This wooden sculpture decorated with gold laquer depicts the Bodhisattva. It originates from Zezhoufu in the Shanxi Province and is believed to have been created between 1271-1368, the Yuan dynasty. In the 13th century, it became popular to decorate sculptures with raised designs in gesso before applying gold lacquer. In Mahayana Buddhism, bodhisattva is the Sanskrit term for a being with bodhi (enlightenment). A bodhisattva is anyone who, motivated by great compassion, has generated bodhicitta, which is a spontaneous wish to attain buddhahood for the benefit of all sentient beings. A bodhisattva is one of the four sublime states a human can achieve in life (the others being an arhat,buddha or pratyeka buddha).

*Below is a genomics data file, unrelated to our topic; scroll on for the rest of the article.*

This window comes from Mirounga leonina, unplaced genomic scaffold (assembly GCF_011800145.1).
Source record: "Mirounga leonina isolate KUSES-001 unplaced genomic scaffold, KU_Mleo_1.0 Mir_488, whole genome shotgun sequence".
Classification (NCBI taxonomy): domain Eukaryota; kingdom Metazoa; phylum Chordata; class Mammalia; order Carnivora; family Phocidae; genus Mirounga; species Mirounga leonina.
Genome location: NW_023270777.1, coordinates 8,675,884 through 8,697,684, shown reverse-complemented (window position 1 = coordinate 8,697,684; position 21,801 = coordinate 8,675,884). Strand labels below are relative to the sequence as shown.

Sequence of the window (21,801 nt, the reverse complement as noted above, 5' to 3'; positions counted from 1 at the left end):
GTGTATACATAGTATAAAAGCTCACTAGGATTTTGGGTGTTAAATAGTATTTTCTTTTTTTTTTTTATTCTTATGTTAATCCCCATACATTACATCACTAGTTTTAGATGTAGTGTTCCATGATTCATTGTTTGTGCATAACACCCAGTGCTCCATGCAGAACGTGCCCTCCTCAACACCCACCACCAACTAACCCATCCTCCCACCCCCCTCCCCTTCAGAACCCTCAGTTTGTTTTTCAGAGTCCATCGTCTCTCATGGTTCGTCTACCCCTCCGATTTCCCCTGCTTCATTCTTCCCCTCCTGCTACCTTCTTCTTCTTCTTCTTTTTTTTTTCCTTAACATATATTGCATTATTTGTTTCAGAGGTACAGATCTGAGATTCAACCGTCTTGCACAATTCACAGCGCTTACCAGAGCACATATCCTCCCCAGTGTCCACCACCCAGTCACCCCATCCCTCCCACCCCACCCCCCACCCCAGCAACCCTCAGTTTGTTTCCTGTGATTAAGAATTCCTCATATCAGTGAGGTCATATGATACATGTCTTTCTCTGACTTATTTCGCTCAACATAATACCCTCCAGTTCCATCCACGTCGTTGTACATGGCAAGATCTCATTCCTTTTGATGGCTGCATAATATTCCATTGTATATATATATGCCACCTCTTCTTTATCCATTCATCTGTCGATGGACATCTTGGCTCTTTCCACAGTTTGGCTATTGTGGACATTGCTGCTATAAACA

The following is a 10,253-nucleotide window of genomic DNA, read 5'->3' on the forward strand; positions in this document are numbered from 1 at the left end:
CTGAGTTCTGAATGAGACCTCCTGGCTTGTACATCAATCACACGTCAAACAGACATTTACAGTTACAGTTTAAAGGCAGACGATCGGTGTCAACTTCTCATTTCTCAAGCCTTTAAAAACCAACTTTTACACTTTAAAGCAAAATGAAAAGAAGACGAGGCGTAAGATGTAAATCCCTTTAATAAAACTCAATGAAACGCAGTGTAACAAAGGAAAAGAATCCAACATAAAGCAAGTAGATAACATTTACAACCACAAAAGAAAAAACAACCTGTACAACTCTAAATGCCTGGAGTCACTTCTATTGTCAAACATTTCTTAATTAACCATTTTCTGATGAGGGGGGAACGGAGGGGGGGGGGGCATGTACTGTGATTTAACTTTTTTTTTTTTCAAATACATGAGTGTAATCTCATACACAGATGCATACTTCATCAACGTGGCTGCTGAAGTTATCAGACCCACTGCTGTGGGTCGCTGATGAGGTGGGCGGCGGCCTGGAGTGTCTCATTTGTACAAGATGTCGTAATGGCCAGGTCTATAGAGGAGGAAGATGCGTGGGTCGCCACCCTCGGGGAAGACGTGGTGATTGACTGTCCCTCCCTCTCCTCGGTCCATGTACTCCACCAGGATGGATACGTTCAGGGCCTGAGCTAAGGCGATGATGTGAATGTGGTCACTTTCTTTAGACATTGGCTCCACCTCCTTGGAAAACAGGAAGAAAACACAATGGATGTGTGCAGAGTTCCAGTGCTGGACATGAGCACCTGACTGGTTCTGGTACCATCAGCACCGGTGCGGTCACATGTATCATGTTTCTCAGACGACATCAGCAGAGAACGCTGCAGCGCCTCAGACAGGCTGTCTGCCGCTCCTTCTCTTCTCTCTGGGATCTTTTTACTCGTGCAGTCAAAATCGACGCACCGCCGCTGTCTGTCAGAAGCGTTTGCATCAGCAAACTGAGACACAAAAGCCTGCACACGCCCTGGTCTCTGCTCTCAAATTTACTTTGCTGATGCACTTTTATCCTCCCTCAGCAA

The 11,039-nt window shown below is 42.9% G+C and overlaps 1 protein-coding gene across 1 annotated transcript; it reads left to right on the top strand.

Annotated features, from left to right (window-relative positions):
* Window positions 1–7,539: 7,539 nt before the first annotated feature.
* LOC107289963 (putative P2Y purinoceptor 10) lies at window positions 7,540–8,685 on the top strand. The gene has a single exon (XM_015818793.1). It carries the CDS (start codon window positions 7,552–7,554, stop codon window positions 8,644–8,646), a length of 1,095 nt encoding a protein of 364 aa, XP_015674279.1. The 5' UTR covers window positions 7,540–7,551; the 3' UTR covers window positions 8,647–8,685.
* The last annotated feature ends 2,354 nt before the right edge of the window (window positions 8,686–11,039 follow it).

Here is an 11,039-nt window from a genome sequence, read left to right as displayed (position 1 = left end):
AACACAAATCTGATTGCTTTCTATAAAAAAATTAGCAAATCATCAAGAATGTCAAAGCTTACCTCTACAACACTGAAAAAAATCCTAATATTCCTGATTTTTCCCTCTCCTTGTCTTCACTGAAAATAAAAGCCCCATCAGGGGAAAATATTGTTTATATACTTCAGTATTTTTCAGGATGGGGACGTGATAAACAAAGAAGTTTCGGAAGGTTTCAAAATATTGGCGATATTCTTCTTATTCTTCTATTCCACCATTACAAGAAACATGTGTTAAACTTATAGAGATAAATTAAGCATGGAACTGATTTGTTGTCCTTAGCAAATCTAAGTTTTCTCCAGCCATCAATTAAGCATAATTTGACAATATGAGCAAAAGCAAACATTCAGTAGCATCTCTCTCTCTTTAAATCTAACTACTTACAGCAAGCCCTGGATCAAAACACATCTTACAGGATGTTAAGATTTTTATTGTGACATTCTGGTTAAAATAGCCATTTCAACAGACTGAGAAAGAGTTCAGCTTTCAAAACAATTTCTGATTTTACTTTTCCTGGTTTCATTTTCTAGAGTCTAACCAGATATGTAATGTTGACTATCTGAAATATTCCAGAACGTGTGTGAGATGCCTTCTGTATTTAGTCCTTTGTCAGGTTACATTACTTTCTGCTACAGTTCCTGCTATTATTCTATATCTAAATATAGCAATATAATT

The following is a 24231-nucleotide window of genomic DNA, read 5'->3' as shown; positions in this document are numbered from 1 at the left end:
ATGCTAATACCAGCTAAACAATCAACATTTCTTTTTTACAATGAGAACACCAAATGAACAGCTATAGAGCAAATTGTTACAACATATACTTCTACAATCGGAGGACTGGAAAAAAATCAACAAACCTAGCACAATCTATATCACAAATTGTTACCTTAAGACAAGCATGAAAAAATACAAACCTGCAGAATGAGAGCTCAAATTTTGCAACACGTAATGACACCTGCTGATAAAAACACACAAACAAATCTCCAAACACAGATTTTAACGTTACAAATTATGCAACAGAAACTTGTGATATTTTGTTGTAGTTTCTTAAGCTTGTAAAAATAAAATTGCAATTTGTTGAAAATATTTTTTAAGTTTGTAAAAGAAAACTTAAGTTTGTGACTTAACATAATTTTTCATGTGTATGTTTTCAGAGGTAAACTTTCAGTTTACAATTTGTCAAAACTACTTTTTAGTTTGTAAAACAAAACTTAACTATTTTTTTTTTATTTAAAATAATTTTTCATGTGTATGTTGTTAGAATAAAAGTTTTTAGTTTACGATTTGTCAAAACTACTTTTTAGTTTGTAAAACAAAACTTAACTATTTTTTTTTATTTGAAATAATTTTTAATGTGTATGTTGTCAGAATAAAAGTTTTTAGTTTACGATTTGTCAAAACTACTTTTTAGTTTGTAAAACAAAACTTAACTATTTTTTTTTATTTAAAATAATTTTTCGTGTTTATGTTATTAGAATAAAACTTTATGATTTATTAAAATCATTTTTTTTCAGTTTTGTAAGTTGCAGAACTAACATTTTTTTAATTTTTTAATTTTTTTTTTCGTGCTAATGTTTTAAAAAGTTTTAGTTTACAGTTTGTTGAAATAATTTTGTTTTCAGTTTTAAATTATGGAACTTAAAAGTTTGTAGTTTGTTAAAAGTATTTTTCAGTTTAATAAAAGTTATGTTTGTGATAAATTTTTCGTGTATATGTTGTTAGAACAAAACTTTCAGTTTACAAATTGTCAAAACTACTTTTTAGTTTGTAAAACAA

Usage of the term bodhisattva has evolved over time. In early Indian Buddhism, for example, the term bodhisattva was primarily used to refer specifically to Gautama Buddha in his former lives. The Jataka tales, which are the stories of the Buddha's lives, depict the various attempts of the bodhisattva to embrace qualities like self-sacrifice and morality.
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